CP Executive train in Albany

CP Executive train in Albany

Thursday, June 4, 2020

Scratchbuilding a B&M Milk Car - Part 6 (Paint & Decals)

Due to a problem with an EBay seller, it took forever for my black paint that I ordered to get here. During the waiting, I started two other milk car projects in two different scales. As if I need more projects... oy! At the same time, there was one last mini-detailing job that had to be done on this car. The trucks on these cars when originally built had extra-large springs mounted on the outside of the ends of the bolsters. To replicate it, I tried steel wire, brass rod, and styrene rod, but nothing worked as well as chopped up pieces of toothpick. I drilled holes in the truck sideframe and wedged the pointed part of the toothpick in, and secured it with superglue. Extra bits of styrene c-channel, strip, and rod completed the fabrication. The background is another of Warren Dodgson's prototype pictures.

When it comes to painting, I know all of the hobby magazines say that you should wash your model with soap and water first to remove hand oils and other stuff. It is good advice, and I normally do that. Here, though, I was afraid that subjecting the car to water (much less scrubbing with soap and a brush) would remove all the rivet decals I had painstakingly applied. So, after applying all of the rivets I lightly sprayed them with Glosscote. I wasn't sure how this would affect the final painting process, if at all. Thankfully, it didn't seem to have a major impact on the final result.

Using a machinist's square as a weight until the glue sets
The RMC article said that the cars were painted Pullman Green with white lettering, except for the light blue "M" in the insignia. That might be true, but all pictures I have seen of the cars in original service, MOW service, and restored show it as black, not green. So I painted my car Testors flat black out of a rattle can. I avoided gloss black because it always goes on too thick thick and and hides all the details. I sprayed several light coats of flat black and then some Glosscote for decals. I saw no fingerprints or oily smudges under the paint, which was good news. And it was at this moment that I realized I had never installed the roofwalk corner platforms and grab irons. So, after bending up some 0.015" and 0.010" wire they were attached. I just wish I had thought of it sooner!

Then, I decaled the car with a set from Highball Graphics (set #F-191). The decals went on really easily, though because of the large surface area I was dealing with I tried to trim them as close as possible to remove any excess film. And I gotta say, just seeing the "B&M" insignia and the word "Milk" go on the car gave me a tremendous amount of satisfaction. Naturally, it wouldn't be one of my projects if something didn't go wrong: in this case, the first B&M insignia tore on me while trying to slide it into position. Also, to form the numbers 1920 I had to use a "192" and add a "0" at the end. The car ends with their tiny words were decaled based on the drawings. Then, everything was sealed with Dullcote.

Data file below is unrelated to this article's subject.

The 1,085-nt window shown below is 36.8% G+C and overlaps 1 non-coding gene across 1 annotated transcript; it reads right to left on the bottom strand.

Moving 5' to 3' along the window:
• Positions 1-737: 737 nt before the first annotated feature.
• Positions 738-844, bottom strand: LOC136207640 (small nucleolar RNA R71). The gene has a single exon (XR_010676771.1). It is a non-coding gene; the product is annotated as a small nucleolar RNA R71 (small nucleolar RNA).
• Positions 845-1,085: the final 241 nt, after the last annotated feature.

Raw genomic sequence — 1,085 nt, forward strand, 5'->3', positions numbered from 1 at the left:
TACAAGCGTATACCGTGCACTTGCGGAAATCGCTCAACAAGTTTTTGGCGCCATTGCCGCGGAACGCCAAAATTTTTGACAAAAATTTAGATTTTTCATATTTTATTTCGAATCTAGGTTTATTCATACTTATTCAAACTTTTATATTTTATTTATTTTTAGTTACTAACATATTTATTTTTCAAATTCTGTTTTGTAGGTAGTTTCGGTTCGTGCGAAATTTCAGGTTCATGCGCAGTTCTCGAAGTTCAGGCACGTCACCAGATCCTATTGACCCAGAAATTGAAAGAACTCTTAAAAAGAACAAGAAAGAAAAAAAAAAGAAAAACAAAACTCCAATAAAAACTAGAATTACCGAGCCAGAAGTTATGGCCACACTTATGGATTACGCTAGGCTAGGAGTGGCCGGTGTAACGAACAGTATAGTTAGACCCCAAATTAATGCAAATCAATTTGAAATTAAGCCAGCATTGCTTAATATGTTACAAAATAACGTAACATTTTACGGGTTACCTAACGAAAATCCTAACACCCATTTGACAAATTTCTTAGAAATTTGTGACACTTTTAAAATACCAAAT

Another George Dutka photo... thanks again George!
I really struggled with how I wanted to weather this car. Nearly all of the pictures I have of the cars show that after a few years the white paint used would run down the sides from the large "B" and the word "Milk". The white over the black looks blue, nearly the shade of the "M". I don't know why it does that. The cars don't show much rust at all... just that "spilled milk" paint effects. If it were a commercial car I would attempt that by sanding down on the decals, but I am not attempting that weathering on my scratchbuilt car! If I messed up, I would be crying over spilled milk... so I drybrushed brown around the underside and along some of the edges and called it good.

And finally, my finished car... and I am very pleased with it. It took me slightly longer than two months to build, but its quick pace was benefited by the opportunity to work from home because of the recent pandemic. It has taught me a lot, and I am glad to have a car that isn't otherwise commercially available except for a brass import (and, based on the pictures of the models I have seen, aren't prototypically correct anyway). Also, per the NMRA MMR rules, one of my 8 cars had to be a "Passenger Car" and that includes express reefers, of which milk cars are one example. So that is pretty cool too.

That makes four of the eight cars done. I don't know if all four will earn the necessary 87.5 points for judging but there isn't much else I could have done to these cars to claim "scratchbuilt." I certainly couldn't have built them much better... I know my own limitations. That being said, if the NMRA convention is still held in Boston in October I will be bringing my models for judging. Of the other four models, some or all will be scratchbuilt too so out of all of them hopefully at least 4 will qualify.

Finally, I would like to again thank George Dutka for the use of some of his pictures on my blog, and many more of his pictures just as reference photos.

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